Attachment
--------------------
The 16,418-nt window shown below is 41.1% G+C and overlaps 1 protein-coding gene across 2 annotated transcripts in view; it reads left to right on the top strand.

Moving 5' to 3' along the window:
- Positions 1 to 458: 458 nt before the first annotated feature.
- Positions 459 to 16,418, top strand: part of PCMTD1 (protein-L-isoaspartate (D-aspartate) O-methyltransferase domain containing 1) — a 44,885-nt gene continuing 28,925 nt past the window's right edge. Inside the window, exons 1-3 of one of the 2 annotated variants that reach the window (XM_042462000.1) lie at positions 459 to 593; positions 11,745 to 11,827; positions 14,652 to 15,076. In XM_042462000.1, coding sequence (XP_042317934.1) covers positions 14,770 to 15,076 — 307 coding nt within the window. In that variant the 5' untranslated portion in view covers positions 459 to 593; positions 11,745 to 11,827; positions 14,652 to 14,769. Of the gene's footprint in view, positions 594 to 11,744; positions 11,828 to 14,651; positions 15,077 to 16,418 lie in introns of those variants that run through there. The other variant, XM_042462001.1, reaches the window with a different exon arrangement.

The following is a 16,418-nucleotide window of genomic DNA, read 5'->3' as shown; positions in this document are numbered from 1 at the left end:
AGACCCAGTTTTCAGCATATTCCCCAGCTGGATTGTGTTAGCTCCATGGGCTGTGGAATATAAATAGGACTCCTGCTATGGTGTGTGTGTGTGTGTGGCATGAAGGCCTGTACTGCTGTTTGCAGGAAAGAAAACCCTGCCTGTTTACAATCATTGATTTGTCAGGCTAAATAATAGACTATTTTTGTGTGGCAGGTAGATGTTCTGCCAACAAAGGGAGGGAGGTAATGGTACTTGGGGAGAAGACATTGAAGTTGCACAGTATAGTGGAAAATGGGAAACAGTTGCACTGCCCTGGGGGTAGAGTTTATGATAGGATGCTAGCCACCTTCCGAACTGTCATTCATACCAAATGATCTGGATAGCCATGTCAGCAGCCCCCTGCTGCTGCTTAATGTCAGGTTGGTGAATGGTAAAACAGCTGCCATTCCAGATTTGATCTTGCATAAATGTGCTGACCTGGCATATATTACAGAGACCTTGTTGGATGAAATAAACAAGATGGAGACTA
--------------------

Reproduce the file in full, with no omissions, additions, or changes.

The 16,418-nt window shown below is 41.1% G+C and overlaps 1 protein-coding gene across 2 annotated transcripts in view; it reads left to right on the top strand.

Moving 5' to 3' along the window:
- Positions 1 to 458: 458 nt before the first annotated feature.
- Positions 459 to 16,418, top strand: part of PCMTD1 (protein-L-isoaspartate (D-aspartate) O-methyltransferase domain containing 1) — a 44,885-nt gene continuing 28,925 nt past the window's right edge. Inside the window, exons 1-3 of one of the 2 annotated variants that reach the window (XM_042462000.1) lie at positions 459 to 593; positions 11,745 to 11,827; positions 14,652 to 15,076. In XM_042462000.1, coding sequence (XP_042317934.1) covers positions 14,770 to 15,076 — 307 coding nt within the window. In that variant the 5' untranslated portion in view covers positions 459 to 593; positions 11,745 to 11,827; positions 14,652 to 14,769. Of the gene's footprint in view, positions 594 to 11,744; positions 11,828 to 14,651; positions 15,077 to 16,418 lie in introns of those variants that run through there. The other variant, XM_042462001.1, reaches the window with a different exon arrangement.

The following is a 16,418-nucleotide window of genomic DNA, read 5'->3' as shown; positions in this document are numbered from 1 at the left end:
AGACCCAGTTTTCAGCATATTCCCCAGCTGGATTGTGTTAGCTCCATGGGCTGTGGAATATAAATAGGACTCCTGCTATGGTGTGTGTGTGTGTGTGGCATGAAGGCCTGTACTGCTGTTTGCAGGAAAGAAAACCCTGCCTGTTTACAATCATTGATTTGTCAGGCTAAATAATAGACTATTTTTGTGTGGCAGGTAGATGTTCTGCCAACAAAGGGAGGGAGGTAATGGTACTTGGGGAGAAGACATTGAAGTTGCACAGTATAGTGGAAAATGGGAAACAGTTGCACTGCCCTGGGGGTAGAGTTTATGATAGGATGCTAGCCACCTTCCGAACTGTCATTCATACCAAATGATCTGGATAGCCATGTCAGCAGCCCCCTGCTGCTGCTTAATGTCAGGTTGGTGAATGGTAAAACAGCTGCCATTCCAGATTTGATCTTGCATAAATGTGCTGACCTGGCATATATTACAGAGACCTTGTTGGATGAAATAAACAAGATGGAGACTA